Ironically, he claims, "The hardest people to deal with when it comes to this thing (deliverance ministry) are pastors, who often exude a simplistic approach to dealing with demonic cases brought to their attention.

"There are too many Christians and, worse, Christian leaders who have tunnel vision, who have been brought up to think a certain way, and even when the evidence (of demonisation) is there staring them full-blown in the face, they refuse to believe." He explained that he has had to deal with several persons from several churches who have been demonised who can't mention any of it to their pastors for fear they will be ignored or referred to the Bellevue Hospital .

This naturally forces him to straddle a delicate balance. He has to help those who come to him for deliverance, yet he cannot undercut the pastoral leadership under which his counselees are subject. This is particularly agonising, he said, when persons whom he has helped to deliver, return to a church setting "that embraces certain doorways to demonisation such as the occult, freemasonry, other lodges and nine-nights for the dead. Very soon, such a person becomes demonised again."

A 'doorway' is an opening in one's life that can allow demons to step in. Sometimes, these doorways are unwittingly opened, i.e., a person unknowingly does something which results in them being taken over by demons. In the course of the interview, Donald served up his sternest venom for lodges. He maintains lodges are occultic in origin and have served to dupe many, including pastors. It is common practice among exorcists to ask the demons their name. This is in keeping with the pattern set by Jesus in St. Mark chapter 5 verse 9 (Then Jesus asked him, "What is your name?"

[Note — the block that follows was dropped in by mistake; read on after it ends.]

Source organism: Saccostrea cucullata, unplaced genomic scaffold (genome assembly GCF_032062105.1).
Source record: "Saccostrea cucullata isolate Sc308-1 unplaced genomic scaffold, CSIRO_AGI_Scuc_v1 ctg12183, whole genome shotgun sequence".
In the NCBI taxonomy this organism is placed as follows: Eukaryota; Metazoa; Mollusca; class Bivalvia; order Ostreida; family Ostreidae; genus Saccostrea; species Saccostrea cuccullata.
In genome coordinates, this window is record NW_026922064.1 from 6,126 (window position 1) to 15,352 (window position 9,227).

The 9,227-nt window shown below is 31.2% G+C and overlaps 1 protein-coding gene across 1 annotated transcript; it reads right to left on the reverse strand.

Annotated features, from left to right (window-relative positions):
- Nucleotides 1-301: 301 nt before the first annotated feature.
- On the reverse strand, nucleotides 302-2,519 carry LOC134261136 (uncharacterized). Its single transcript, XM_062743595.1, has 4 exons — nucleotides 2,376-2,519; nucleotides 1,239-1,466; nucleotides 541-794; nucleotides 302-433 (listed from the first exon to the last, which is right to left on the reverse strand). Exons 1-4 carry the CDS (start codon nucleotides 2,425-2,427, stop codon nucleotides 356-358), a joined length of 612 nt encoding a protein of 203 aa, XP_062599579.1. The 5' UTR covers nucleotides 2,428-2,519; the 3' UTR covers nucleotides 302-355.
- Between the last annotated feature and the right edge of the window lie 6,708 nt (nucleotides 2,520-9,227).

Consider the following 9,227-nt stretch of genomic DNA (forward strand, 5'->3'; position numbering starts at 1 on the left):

"My name is Legion," he replied, "for we are many." (NIV).

Rev. Stewart tells the story of casting out demons out of a Christian girl and when he asked the demons "What is your name?" a loud coarse male voice answered saying: "My name is Masonic Lodge."

"Of course, women are not allowed to become Masons in Jamaica, but her father was," Rev. Stewart explained. However, by some means, the evil spirits were transferred to the daughter in the form of a generational curse, he said.

I asked: How should the church respond to the lodge?

Rev. Stewart: "If I were in a church where the leaders worshipped the devil tacitly or encouraged it, that is not a church for me. Freemasonry and other lodges are no different from Satan worship."

He spoke too about having counselled several persons who are members of the Church of Satan in Jamaica. He gleaned from these counselling/exorcising sessions that there is at least one such church in every parish. Delivered persons hardly ever seem to remember the actual locations of these churches, as there seems to be a built-in amnesia within those delivered from Satanism.

In the case of the youngster who was possessed at the Gene Denham funeral, Rev. Stewart explained that the boy had been viewing 'Days of Our Lives' and he saw a woman in the show who had psychic powers, and he said "I wish I had powers like that," and instantly the demons came on him and he became suicidal.


He stressed, "Anyone who is going to communicate with a psychic has opened himself/herself up to demonic spirits." To further emphasise his point, he quotes Deuteronomy 18: 9-14, verse 10 of which reads: "Let not one be found among you who sacrifices his son and daughter in the fire, who practises divination or sorcery, interprets omens, engages in witchcraft, or casts spells, or who is a medium or spiritist or who consults the dead." (NIV)